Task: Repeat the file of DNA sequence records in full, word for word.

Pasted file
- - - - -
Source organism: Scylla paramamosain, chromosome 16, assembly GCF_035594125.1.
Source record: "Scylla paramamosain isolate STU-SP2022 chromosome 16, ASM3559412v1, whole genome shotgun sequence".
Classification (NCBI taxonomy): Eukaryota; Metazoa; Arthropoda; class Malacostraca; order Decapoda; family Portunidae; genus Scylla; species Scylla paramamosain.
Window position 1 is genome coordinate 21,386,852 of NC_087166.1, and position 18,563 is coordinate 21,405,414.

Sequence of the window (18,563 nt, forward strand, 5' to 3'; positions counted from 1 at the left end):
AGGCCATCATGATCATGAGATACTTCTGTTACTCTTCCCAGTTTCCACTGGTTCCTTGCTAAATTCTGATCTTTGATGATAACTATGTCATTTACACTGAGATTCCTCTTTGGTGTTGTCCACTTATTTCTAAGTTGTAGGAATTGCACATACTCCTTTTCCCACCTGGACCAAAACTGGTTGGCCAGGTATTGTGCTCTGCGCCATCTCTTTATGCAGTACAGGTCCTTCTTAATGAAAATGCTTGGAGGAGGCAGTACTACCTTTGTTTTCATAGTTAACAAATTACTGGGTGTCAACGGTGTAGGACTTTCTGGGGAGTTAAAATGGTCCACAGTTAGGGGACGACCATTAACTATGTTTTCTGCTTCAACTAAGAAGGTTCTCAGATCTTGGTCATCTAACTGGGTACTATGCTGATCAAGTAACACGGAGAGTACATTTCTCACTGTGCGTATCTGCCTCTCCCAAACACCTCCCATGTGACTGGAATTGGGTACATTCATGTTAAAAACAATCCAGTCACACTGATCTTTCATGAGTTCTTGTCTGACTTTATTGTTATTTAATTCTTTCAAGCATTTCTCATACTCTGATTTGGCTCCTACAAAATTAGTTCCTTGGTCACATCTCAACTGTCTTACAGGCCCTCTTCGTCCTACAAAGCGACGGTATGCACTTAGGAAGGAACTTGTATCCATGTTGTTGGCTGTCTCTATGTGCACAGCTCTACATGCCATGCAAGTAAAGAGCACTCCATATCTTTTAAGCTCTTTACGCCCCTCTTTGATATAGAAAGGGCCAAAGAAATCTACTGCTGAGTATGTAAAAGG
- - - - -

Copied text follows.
Source organism: Scylla paramamosain, chromosome 16, assembly GCF_035594125.1.
Source record: "Scylla paramamosain isolate STU-SP2022 chromosome 16, ASM3559412v1, whole genome shotgun sequence".
Classification (NCBI taxonomy): Eukaryota; Metazoa; Arthropoda; class Malacostraca; order Decapoda; family Portunidae; genus Scylla; species Scylla paramamosain.
Window position 1 is genome coordinate 21,386,852 of NC_087166.1, and position 18,563 is coordinate 21,405,414.

Sequence of the window (18,563 nt, forward strand, 5' to 3'; positions counted from 1 at the left end):
AGGCCATCATGATCATGAGATACTTCTGTTACTCTTCCCAGTTTCCACTGGTTCCTTGCTAAATTCTGATCTTTGATGATAACTATGTCATTTACACTGAGATTCCTCTTTGGTGTTGTCCACTTATTTCTAAGTTGTAGGAATTGCACATACTCCTTTTCCCACCTGGACCAAAACTGGTTGGCCAGGTATTGTGCTCTGCGCCATCTCTTTATGCAGTACAGGTCCTTCTTAATGAAAATGCTTGGAGGAGGCAGTACTACCTTTGTTTTCATAGTTAACAAATTACTGGGTGTCAACGGTGTAGGACTTTCTGGGGAGTTAAAATGGTCCACAGTTAGGGGACGACCATTAACTATGTTTTCTGCTTCAACTAAGAAGGTTCTCAGATCTTGGTCATCTAACTGGGTACTATGCTGATCAAGTAACACGGAGAGTACATTTCTCACTGTGCGTATCTGCCTCTCCCAAACACCTCCCATGTGACTGGAATTGGGTACATTCATGTTAAAAACAATCCAGTCACACTGATCTTTCATGAGTTCTTGTCTGACTTTATTGTTATTTAATTCTTTCAAGCATTTCTCATACTCTGATTTGGCTCCTACAAAATTAGTTCCTTGGTCACATCTCAACTGTCTTACAGGCCCTCTTCGTCCTACAAAGCGACGGTATGCACTTAGGAAGGAACTTGTATCCATGTTGTTGGCTGTCTCTATGTGCACAGCTCTACATGCCATGCAAGTAAAGAGCACTCCATATCTTTTAAGCTCTTTACGCCCCTCTTTGATATAGAAAGGGCCAAAGAAATCTACTGCTGAGTATGTAAAAGG